Sat, 11/14/2009 - 14:49 | 130717 Anonymous
Anonymous's picture

And that's why Obama has gone to China.
By mid-next week, we will have a press release saying the Chinese will support the USD through continued purchase of treasuries (a stronger USD is in China's interest and this is a 'supply and demand'driven equation). They could support the USD through some independent mechanism, not sure what.
The USD will reverse and show a gentle, bullish trend. Stocks will begin to decline, but gently. Commodities will continue rising gently because they were over-sold.
USD increasing strength, improves confidence and markets will begin to show break-outs to the upside (recent company results continue to show suprisingly strong returns). There will be a further decrease in the number of people speculating doom and gloom scenarios.

Sat, 11/14/2009 - 15:04 | 130722 Harbourcity
Harbourcity's picture

"USD increasing strength, improves confidence and markets will begin to show break-outs to the upside (recent company results continue to show suprisingly strong returns). There will be a further decrease in the number of people speculating doom and gloom scenarios."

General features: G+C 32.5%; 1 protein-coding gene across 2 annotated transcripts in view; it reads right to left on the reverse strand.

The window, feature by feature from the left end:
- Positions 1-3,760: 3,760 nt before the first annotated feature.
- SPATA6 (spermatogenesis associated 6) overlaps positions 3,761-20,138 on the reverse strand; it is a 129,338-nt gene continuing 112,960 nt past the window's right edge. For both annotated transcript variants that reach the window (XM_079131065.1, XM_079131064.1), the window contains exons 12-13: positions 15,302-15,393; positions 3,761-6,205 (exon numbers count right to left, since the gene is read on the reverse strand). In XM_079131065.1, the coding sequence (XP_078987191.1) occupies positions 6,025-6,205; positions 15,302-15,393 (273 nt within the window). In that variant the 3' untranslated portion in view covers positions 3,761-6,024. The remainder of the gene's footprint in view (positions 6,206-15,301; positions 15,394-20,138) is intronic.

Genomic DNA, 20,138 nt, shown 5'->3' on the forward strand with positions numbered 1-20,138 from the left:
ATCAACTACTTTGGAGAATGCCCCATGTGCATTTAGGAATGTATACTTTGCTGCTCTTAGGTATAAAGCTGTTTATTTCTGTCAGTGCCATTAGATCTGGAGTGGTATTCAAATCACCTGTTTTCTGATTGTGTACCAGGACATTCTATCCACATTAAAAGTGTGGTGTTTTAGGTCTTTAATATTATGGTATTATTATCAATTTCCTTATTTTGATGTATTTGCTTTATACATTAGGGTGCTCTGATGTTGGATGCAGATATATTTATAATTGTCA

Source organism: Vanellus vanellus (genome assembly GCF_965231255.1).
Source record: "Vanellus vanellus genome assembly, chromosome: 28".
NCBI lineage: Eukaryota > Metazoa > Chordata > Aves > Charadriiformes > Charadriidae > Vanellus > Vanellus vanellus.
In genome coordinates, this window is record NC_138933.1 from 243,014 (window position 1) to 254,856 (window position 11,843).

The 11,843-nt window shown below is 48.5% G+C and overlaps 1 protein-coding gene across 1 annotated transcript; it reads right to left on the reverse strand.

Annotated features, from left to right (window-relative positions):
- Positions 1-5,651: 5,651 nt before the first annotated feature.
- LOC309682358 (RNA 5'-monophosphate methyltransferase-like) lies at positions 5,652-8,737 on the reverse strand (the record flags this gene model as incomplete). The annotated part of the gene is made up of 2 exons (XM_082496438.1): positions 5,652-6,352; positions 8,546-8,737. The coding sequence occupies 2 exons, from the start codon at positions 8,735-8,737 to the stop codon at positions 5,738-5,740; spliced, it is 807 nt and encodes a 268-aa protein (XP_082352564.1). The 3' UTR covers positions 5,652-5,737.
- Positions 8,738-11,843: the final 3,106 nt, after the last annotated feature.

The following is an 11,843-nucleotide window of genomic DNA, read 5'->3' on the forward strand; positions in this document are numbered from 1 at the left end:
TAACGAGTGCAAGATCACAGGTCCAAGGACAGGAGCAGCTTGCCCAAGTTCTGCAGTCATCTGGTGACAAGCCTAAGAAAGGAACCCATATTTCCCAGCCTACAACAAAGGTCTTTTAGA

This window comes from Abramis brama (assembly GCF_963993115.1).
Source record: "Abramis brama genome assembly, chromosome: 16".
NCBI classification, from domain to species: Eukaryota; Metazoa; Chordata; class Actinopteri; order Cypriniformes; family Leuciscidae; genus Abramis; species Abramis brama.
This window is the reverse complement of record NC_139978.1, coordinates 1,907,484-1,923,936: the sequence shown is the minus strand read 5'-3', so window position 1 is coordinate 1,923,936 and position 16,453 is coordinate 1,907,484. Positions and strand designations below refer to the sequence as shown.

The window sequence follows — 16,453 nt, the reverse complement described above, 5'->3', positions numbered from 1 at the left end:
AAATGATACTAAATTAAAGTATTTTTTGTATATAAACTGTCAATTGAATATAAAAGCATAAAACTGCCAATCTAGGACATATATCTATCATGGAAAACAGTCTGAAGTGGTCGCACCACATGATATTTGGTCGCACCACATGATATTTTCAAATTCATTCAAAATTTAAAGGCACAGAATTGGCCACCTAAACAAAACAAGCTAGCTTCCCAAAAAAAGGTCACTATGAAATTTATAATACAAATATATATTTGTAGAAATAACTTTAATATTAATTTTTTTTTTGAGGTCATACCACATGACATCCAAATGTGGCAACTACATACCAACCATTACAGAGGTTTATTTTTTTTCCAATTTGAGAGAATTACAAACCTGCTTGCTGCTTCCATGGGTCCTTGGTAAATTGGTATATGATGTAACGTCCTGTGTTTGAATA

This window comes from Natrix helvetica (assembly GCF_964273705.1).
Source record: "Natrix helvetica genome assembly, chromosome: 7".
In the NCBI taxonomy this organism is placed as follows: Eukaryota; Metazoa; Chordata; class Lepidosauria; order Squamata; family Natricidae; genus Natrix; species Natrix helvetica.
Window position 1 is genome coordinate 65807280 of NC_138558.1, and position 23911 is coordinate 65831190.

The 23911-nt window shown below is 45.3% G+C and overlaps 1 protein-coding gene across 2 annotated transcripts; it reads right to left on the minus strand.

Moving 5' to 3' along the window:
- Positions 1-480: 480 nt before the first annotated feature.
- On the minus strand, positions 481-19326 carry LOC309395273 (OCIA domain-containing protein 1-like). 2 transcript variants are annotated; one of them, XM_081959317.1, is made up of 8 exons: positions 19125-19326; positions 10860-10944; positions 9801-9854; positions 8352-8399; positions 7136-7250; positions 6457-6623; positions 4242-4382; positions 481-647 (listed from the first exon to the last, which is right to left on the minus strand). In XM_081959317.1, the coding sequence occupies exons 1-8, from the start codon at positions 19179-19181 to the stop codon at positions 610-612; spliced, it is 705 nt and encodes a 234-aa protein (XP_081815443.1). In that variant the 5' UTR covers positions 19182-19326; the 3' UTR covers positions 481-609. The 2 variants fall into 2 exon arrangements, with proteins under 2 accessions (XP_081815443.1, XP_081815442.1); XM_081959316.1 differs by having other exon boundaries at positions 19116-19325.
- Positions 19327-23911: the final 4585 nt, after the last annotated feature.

Interest rates will stay low yet the USD won't be the carry trade.  Suddenly, the trillions in debt will miraculously disappear.  Obama will be elected to a second term.

Stay tuned for more rose colored clap trap.



Sat, 11/14/2009 - 15:38 | 130741 Anonymous
Anonymous's picture

You take the blue pill - the story ends, you wake up in your bed and believe whatever you want to believe.

Sat, 11/14/2009 - 17:34 | 130803 anynonmous
anynonmous's picture